The elimination of natural light, human interaction and exercise are major factors which contribute to the crumbling mental and physical health of death row inmates. Countless studies have proven that solitary confinement is a breeding ground for mental illness even outside of anxiety, hallucinations, psychosis, and depression (Willigan, 2014). This leading to higher suicide rates among inmates held in solitary confinement compared to those housed in the general population. In 1986 a national study was conducted of 401 jail suicides finding that two out of every three suicides were committed by inmates housed in solitary confinement (Rodriguez, 2011). Capital murderers who are sentenced to death are the only inmates who are inevitably held in solitary confinement, with the exception of Missouri and Texas. This creates a much higher probability for suicide and self-mutilation specifically in this sphere of detention.

The heightened suicide rate may actually have to do with the physical changes to the brain due to coping with death row conditions. It has been proven that the use of solitary confinement and “long-term isolation has the potential to alter the chemistry and structure of the brain” (Willigan, 2014, para 2). According to the American Civil Liberties Union, sixty-seven percent of United States prisons have “no contact orders” in which the condemned are forbidden to have physical contact with anyone, including their loved ones during already limited visitations. This means that for some, the last time they would have hugged their parents, siblings, significant others or friends would have been before their arrest. All prison visits would be behind glass or while the condemned are restrained. No contact orders also apply to prison staff and other inmates who come in contact with the detainees. This type of contact isolation leads to anxiety, heightened emotions, paranoia and most commonly, hallucinations. The brain needs interaction with others both socially and physically to function properly. The extreme absence of natural light, human interaction (including simple conversation), and restricted space can cause re-wiring of the brain as a coping mechanism. When an inmate is placed in solitary confinement and faces this type of sensory deprivation, the brain fills sensory voids with an alternate reality which is one phenomena researchers claim changes brain composition forever.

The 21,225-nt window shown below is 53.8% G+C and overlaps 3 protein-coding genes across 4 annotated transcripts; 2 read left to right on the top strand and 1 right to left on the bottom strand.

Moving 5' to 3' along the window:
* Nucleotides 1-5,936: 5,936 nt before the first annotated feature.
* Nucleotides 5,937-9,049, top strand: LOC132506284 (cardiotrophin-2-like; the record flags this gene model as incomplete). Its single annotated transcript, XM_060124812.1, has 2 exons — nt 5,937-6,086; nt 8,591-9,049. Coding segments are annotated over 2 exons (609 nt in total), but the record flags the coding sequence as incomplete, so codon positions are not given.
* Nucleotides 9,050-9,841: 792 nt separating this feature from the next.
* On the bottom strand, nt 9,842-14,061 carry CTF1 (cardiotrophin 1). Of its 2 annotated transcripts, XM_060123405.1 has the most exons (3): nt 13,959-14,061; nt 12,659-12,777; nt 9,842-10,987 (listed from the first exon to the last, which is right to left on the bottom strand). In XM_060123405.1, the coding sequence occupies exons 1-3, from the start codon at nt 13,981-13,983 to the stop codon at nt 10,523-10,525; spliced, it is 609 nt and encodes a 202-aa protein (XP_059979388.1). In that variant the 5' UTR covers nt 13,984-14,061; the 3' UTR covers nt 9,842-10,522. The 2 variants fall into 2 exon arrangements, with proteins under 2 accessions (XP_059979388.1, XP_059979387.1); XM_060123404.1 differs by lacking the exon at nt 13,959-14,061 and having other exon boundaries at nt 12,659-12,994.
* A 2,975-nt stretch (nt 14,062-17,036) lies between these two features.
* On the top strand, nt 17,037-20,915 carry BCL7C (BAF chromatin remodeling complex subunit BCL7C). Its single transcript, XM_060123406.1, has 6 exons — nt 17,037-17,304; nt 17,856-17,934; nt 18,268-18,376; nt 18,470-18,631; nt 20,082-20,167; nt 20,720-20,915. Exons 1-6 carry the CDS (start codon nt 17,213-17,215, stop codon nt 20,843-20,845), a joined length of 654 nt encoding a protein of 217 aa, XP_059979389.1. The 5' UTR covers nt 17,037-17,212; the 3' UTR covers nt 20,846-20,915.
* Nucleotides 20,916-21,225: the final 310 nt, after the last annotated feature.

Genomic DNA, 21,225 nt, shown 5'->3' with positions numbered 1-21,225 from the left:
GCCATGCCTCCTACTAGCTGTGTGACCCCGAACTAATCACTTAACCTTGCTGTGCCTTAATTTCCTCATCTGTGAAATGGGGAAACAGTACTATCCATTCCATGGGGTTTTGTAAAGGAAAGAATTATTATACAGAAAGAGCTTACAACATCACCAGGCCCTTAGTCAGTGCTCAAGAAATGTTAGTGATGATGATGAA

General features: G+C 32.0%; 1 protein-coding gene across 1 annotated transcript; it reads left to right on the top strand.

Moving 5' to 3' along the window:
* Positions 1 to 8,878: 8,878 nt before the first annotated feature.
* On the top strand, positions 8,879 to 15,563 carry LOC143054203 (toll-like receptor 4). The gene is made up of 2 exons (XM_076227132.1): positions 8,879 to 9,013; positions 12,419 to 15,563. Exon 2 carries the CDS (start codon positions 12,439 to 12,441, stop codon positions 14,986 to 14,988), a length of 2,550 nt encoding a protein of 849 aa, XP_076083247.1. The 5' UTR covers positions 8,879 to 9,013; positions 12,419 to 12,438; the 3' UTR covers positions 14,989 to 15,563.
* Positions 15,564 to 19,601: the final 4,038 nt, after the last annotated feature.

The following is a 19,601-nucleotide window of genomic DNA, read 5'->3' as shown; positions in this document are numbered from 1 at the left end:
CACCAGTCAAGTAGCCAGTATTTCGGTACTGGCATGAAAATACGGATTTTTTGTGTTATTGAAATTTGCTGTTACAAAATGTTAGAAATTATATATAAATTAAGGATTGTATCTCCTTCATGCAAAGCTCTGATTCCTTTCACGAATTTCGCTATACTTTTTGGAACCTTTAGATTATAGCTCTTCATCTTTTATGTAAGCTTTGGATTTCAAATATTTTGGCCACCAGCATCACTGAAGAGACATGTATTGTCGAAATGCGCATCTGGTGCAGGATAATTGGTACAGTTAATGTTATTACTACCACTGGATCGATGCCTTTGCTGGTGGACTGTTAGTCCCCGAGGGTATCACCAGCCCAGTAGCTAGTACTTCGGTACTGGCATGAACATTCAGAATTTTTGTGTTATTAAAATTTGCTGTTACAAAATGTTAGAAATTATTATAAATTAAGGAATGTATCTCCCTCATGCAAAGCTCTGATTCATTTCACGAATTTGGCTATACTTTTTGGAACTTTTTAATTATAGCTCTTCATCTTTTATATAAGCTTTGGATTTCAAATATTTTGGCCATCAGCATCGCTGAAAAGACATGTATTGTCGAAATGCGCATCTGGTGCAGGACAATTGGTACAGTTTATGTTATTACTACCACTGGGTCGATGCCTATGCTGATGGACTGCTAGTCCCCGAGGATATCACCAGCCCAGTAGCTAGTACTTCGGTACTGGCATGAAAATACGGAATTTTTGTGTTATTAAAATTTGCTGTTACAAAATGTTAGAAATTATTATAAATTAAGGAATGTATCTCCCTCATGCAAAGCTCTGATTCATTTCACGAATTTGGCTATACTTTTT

When a person is exposed to prolonged forms of sensory deprivation, “the various nerve systems feeding into the brain’s central processor are still firing off, [..] after a while the brain starts (to try) to make sense of them” (Bond, 2014, para 17). The brain, lacking in sensory input whether it be sound, sight, touch, or smell, begins to create an alternate reality in order to make sense and process regular brain synapses. In short, this reprogramming of the brain can cause many long-term mental issues such as hypersensitivity to external stimuli (ACLU, 2013). This can also be seen in decreased EEG levels in inmates housed in isolation for a prolonged period of time. Low levels of EEG activity also indicate that parts of the human brain are shut down and brain function decreases after only seven days in isolation (Mayo Clinic). It was also observed that although some parts of the brain shut down completely, the Theta activity “which is related to stress, tension, and anxiety”, increased (Rodriguez, 2011, para 6). For death row inmates who stay an average of almost sixteen years in isolation, this is extremely dangerous and damaging to the mental health and brain function of death row inmates. Another contributing factor to the decrease in brain activity is due to the decrease in inmate movement and exercise (Mayo Clinic, 2014).